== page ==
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Title: The Oswestry Disability Index, confirmatory factor analysis in a sample of 35,263 verifies a one-factor structure but practicality issues remain.
Authors: Gabel, Charles Philip
Cuesta-Vargas, Antonio
Qian, Meihua
Vengust, Rok
Berlemann, Ulrich
Aghayev, Emin
Melloh, Markus
Keywords: Confirmatory factor analysis;Oswestry Disability Index;Patient-reported outcome instrument;Registry;Spine Tango;Validation
metadata.dc.subject.mesh: Adolescent
Aged, 80 and over
Disability Evaluation
Factor Analysis, Statistical
Low Back Pain
Middle Aged
Patient Reported Outcome Measures
Reproducibility of Results
Young Adult
Issue Date: 23-Jun-2017
Abstract: To analyze the factor structure of the Oswestry Disability Index (ODI) in a large symptomatic low back pain (LBP) population using exploratory (EFA) and confirmatory factor analysis (CFA). Analysis of pooled baseline ODI LBP patient data from the international Spine Tango registry of EUROSPINE, the Spine Society of Europe. The sample, with n = 35,263 (55.2% female; age 15-99, median 59 years), included 76.1% of patients with a degenerative disease, and 23.9% of the patients with various other spinal conditions. The initial EFA provided a hypothetical construct for consideration. Subsequent CFA was considered in three scenarios: the full sample and separate genders. Models were compared empirically for best fit. The EFA indicated a one-factor solution accounting for 54% of the total variance. The CFA analysis based on the full sample confirmed this one-factor structure. Sub-group analyses by gender achieved good model fit for configural and partial metric invariance, but not scalar invariance. A possible two-construct model solution as outlined by previous researchers: dynamic-activities (personal care, lifting, walking, sex and social) and static-activities (pain, sleep, standing, travelling and sitting) was not preferred. The ODI demonstrated a one-factor structure in a large LBP sample. A potential two-factor model was considered, but not found appropriate for constructs of dynamic and static activity. The use of the single summary score for the ODI is psychometrically supported. However, practicality limitations were reported for use in the clinical and research settings. Researchers are encouraged to consider a shift towards newer, more sensitive and robustly developed instruments.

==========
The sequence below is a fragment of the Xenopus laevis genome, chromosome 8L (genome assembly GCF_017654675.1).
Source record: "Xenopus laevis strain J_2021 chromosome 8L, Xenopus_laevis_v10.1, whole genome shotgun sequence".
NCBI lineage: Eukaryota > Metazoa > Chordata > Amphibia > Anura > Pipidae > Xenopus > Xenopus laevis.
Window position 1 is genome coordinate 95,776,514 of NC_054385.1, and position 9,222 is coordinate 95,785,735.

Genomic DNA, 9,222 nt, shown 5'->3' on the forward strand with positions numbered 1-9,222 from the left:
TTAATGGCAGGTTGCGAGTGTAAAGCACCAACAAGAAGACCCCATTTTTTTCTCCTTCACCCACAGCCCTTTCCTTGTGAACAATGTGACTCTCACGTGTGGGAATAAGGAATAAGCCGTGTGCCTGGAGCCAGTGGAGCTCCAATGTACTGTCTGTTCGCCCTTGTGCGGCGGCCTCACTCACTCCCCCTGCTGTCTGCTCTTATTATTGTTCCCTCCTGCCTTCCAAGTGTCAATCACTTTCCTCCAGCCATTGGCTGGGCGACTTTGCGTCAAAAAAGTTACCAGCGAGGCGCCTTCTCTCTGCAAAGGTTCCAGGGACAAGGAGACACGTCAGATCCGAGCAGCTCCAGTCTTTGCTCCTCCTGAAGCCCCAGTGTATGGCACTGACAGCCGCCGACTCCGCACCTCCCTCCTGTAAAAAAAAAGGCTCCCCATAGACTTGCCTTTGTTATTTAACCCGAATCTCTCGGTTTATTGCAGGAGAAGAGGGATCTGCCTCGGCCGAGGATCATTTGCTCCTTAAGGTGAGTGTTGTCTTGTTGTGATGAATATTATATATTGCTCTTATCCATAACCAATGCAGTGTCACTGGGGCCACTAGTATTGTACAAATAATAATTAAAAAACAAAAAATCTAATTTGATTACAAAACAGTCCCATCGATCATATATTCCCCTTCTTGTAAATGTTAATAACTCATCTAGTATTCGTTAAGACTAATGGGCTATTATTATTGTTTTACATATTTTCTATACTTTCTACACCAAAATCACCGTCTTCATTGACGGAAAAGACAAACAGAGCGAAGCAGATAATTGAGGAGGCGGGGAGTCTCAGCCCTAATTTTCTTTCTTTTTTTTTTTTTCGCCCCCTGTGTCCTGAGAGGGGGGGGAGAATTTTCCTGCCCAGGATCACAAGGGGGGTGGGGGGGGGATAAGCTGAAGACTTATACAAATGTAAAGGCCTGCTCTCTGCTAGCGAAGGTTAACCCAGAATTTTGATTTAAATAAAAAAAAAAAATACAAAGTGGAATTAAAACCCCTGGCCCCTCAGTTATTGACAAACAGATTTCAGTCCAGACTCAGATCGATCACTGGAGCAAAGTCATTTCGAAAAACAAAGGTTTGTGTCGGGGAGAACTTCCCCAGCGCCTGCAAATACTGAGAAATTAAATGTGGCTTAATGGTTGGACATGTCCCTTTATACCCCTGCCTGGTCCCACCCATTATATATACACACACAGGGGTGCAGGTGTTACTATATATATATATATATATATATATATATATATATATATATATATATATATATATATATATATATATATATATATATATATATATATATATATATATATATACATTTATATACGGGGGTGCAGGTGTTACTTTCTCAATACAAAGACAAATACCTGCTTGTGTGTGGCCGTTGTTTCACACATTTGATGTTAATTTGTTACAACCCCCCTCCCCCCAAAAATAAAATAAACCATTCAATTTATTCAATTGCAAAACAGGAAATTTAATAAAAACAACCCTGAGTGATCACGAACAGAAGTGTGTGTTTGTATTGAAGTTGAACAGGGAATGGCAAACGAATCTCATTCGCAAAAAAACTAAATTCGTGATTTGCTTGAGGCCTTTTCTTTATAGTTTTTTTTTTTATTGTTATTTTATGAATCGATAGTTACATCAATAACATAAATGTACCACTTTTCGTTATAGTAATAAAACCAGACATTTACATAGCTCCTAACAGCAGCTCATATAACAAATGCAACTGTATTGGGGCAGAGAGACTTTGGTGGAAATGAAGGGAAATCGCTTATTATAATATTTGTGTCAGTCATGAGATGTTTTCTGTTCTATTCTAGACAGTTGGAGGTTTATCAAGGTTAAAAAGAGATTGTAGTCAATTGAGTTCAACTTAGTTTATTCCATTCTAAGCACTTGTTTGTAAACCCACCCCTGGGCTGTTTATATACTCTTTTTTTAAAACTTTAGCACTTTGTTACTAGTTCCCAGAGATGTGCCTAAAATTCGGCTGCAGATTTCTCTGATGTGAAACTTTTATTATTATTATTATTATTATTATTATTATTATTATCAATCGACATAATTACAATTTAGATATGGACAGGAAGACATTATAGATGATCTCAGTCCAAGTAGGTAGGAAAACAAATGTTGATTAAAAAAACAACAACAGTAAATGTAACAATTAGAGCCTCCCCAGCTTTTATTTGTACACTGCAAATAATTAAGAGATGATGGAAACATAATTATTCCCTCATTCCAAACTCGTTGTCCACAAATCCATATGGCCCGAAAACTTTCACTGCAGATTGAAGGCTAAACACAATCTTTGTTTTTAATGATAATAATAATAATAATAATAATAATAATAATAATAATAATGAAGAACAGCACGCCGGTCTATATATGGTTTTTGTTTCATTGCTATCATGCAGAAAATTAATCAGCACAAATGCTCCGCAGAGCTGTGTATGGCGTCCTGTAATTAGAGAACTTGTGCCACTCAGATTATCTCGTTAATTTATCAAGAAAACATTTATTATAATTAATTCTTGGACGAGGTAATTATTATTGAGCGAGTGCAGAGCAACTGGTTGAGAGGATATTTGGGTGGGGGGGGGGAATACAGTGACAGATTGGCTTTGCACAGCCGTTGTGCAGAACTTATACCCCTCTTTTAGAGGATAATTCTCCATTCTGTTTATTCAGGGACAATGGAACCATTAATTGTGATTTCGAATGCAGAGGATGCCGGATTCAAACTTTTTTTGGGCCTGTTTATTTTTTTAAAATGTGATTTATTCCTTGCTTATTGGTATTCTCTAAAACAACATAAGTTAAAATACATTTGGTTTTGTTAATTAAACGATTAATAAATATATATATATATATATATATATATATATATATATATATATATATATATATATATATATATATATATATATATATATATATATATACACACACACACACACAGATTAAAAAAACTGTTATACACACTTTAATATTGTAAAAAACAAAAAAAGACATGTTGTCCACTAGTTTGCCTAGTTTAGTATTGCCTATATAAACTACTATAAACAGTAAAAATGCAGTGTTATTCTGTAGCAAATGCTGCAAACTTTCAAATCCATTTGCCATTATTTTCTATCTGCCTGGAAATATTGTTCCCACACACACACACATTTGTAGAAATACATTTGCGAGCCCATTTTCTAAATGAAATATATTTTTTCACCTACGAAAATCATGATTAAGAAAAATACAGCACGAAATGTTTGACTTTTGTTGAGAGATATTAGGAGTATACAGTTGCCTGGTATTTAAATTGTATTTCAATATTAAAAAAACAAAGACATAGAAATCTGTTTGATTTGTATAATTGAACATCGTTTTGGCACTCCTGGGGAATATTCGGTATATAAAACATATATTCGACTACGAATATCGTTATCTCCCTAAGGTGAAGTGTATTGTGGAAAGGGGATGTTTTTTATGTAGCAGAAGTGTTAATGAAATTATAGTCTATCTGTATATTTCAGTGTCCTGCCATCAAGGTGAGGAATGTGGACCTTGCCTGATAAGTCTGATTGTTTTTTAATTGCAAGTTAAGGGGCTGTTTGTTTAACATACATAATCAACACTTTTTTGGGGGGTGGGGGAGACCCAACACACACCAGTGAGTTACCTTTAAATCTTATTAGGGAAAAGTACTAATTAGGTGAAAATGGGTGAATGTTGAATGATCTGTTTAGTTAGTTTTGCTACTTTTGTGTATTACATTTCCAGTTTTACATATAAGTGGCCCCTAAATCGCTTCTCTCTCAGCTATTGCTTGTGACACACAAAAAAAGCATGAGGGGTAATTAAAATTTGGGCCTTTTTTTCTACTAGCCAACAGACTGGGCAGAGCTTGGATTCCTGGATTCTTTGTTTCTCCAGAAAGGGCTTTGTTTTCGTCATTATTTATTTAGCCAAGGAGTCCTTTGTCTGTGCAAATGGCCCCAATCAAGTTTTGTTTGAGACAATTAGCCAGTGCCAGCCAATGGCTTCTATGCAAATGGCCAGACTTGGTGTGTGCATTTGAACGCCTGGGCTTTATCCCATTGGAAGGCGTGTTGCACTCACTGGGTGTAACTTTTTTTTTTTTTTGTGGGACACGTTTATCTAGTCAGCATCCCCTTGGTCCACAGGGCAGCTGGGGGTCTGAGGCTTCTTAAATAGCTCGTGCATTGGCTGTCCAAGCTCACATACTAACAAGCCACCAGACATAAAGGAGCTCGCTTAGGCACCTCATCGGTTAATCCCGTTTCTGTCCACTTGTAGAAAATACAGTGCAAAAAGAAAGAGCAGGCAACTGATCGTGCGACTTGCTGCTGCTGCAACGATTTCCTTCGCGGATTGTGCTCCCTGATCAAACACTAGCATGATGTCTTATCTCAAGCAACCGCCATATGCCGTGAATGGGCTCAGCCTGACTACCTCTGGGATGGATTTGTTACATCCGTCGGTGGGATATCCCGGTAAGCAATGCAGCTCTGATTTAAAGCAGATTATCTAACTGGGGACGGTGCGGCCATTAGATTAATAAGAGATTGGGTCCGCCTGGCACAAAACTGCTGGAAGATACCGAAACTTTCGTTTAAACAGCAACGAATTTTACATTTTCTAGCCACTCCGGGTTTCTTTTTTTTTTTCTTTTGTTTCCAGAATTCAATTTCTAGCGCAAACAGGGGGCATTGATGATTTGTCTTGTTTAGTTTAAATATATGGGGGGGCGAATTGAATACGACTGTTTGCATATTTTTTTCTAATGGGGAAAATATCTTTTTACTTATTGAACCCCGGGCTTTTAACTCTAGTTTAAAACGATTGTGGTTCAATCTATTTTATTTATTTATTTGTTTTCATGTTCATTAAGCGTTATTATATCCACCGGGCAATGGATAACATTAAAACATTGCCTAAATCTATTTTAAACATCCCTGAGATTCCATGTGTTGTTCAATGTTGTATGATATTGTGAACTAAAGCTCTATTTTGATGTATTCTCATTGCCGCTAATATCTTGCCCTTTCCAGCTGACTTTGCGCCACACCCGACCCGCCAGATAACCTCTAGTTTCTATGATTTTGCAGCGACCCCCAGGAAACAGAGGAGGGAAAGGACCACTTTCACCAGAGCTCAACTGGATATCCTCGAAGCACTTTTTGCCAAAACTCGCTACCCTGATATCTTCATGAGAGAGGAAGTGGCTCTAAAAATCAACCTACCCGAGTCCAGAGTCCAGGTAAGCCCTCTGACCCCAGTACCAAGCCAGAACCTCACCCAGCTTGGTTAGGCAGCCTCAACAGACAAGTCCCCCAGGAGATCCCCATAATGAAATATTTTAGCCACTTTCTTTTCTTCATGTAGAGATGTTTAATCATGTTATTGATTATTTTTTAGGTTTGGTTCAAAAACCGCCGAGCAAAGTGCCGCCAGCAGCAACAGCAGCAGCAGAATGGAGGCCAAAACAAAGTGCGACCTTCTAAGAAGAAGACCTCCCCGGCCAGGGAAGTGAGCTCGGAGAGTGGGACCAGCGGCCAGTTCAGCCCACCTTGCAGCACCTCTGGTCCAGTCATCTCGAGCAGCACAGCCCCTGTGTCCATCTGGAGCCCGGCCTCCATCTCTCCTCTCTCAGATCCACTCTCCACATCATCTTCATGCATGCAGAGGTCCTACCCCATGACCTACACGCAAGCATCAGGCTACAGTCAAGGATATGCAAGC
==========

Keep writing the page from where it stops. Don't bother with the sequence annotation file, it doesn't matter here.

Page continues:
metadata.dc.identifier.doi: 10.1007/s00586-017-5179-3
Appears in Collections:Producción 2020

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